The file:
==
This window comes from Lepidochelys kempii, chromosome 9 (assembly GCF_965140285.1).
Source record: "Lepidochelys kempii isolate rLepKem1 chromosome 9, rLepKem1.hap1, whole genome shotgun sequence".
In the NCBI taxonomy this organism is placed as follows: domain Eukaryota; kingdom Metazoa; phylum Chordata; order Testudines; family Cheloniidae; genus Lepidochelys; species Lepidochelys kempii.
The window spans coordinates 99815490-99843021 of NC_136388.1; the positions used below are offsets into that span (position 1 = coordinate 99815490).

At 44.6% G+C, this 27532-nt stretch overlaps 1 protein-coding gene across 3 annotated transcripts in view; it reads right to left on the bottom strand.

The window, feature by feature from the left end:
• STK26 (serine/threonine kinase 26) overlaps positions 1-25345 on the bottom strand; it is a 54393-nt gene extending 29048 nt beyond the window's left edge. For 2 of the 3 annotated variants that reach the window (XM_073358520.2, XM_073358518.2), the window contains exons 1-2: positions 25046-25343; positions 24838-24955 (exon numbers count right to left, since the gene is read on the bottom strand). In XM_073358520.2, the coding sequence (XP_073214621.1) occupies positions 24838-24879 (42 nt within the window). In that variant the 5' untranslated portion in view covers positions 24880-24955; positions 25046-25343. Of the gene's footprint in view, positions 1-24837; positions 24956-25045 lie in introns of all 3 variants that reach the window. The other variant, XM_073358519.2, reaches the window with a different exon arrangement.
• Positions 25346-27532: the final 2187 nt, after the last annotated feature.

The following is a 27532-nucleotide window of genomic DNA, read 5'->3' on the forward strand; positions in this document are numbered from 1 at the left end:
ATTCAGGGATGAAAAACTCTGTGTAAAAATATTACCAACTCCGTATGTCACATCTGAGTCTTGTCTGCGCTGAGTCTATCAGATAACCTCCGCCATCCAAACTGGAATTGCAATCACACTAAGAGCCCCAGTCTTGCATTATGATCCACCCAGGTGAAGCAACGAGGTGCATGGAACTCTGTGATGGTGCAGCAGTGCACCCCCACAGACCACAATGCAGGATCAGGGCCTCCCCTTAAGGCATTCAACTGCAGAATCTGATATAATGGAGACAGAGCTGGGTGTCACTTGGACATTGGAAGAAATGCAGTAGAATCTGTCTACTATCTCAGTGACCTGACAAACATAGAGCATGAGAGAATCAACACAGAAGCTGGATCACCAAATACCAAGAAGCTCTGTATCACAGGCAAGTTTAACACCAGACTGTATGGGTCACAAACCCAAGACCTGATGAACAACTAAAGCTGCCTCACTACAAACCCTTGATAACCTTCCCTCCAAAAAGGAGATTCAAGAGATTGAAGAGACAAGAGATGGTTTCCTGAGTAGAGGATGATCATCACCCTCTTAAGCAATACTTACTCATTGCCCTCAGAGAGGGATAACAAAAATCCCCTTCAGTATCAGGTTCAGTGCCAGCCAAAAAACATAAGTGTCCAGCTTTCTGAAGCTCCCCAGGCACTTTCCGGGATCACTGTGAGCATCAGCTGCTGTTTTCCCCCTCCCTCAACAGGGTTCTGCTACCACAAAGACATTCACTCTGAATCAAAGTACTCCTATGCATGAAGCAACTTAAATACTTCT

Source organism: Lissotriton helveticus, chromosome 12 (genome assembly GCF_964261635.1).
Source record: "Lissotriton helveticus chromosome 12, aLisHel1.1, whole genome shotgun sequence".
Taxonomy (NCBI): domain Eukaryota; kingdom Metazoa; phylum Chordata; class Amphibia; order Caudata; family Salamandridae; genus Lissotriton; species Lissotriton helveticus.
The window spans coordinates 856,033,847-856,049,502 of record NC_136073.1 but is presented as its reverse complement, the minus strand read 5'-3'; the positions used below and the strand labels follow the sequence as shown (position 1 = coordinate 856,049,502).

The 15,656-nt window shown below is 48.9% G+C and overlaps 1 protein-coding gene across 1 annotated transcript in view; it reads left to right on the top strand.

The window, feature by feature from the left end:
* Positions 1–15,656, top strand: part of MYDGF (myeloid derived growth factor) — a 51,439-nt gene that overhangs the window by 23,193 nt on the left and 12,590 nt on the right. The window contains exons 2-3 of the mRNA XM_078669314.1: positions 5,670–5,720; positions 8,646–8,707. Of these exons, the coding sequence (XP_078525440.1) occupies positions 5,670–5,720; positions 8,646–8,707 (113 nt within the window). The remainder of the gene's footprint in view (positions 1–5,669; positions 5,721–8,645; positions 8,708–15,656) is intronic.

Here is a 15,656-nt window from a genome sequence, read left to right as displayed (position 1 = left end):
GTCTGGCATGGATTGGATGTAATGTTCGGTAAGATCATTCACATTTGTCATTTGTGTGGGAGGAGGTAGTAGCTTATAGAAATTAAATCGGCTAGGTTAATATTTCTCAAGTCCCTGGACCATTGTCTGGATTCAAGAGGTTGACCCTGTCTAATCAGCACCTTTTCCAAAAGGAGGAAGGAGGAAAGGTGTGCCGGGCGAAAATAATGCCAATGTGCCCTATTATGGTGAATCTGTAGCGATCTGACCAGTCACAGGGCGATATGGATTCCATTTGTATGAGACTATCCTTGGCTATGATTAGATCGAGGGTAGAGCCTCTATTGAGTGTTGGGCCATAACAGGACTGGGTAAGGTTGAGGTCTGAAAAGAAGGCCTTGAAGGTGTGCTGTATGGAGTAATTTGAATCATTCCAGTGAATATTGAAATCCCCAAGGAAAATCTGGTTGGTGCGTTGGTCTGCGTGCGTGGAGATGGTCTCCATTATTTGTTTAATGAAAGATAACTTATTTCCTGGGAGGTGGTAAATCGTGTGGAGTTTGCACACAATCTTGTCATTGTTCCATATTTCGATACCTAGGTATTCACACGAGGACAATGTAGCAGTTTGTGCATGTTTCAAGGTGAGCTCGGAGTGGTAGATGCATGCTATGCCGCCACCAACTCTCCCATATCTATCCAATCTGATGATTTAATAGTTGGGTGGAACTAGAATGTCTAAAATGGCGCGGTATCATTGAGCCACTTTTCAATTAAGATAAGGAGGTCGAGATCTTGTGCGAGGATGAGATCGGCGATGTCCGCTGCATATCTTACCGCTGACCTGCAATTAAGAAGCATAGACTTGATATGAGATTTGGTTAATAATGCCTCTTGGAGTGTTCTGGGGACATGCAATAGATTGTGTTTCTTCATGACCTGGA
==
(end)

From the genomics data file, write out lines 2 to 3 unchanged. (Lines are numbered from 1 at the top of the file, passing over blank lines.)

Source record: "Lepidochelys kempii isolate rLepKem1 chromosome 9, rLepKem1.hap1, whole genome shotgun sequence".
In the NCBI taxonomy this organism is placed as follows: domain Eukaryota; kingdom Metazoa; phylum Chordata; order Testudines; family Cheloniidae; genus Lepidochelys; species Lepidochelys kempii.